At first an everyday scene: A woman reaching for a diet coke amid burgers and fries. When enlarged and reconstructed as paint on canvas, the viewer may wonder why this particular scene was chosen and, if it really shouldn’t be looked at more closely. Isn’t it strange, then, this regular behavior of ours of drinking a 1 calorie beverage with a fat-laden, high-caloric meal? This painting is typical of Charice Silverman’s work, which uses “ordinary” scenes to ask larger societal questions. With its bright colors and painterly technique, these often humorous paintings further engage the viewer.
A recent MFA recipient of School of Visual Arts’ Illustration as Visual Essay department in Manhattan, she has exhibited in Manhattan, San Francisco, and now in New Jersey. She lives and works in Brooklyn, New York.
What’s Beauty Got to Do With It?
This painting project began as a focus on the everyday rituals of female beautification, fromapplying lipstick to getting such long nails that they may hinder one’s daily activities. Now,botox injections, though derived from a toxin, botulinum type A, are starting to become a “beautification ritual” some circles. Botox injections are becoming so commonplace, women (andmen) have had “botox parties” so as to combine financial resources and entertaining. Whatinterests me is what lies beneath these actions. How much, for example, does getting a botoxinjection have to do with curing a furrowed brow? What deeper psychological or sociological needis this action filling? When confronted with portraits of these “everyday” occurrences on agallery wall, I hope the viewer will ask the question “What’s beauty got to do with it?” and ultimately relate the questions to her-or even himself.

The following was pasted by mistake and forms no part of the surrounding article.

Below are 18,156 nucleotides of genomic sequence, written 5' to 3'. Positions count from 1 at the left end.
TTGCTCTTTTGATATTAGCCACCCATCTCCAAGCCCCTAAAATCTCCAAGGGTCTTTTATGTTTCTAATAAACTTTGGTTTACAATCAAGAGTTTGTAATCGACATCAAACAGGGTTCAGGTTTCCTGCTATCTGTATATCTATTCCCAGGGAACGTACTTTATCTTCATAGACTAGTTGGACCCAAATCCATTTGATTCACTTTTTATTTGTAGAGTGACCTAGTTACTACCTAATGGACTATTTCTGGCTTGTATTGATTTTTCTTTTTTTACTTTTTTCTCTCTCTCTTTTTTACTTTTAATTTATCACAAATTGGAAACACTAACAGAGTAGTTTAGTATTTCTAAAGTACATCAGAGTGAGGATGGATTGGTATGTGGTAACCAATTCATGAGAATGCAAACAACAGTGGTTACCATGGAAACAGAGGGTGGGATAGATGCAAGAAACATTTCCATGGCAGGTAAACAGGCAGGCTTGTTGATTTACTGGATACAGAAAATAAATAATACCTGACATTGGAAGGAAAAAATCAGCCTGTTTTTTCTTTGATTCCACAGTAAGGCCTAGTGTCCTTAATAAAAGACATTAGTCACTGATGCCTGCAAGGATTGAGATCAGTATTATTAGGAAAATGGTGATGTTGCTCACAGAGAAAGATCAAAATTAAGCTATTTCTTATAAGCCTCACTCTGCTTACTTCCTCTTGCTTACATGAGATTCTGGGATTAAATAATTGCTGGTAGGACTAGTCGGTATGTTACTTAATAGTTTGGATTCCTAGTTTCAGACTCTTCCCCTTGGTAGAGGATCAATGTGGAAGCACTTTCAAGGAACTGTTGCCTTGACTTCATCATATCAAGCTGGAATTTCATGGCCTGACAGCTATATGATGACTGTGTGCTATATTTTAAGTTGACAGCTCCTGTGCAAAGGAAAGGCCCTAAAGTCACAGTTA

“Charice Silverman’s lushly painted works cast a critical eye on our current consumer culture. Her paintings depicting ‘botox parties’ and beauty products point out the absurdity of our fantasies and bring home how vulnerable we are to manipulation through images.”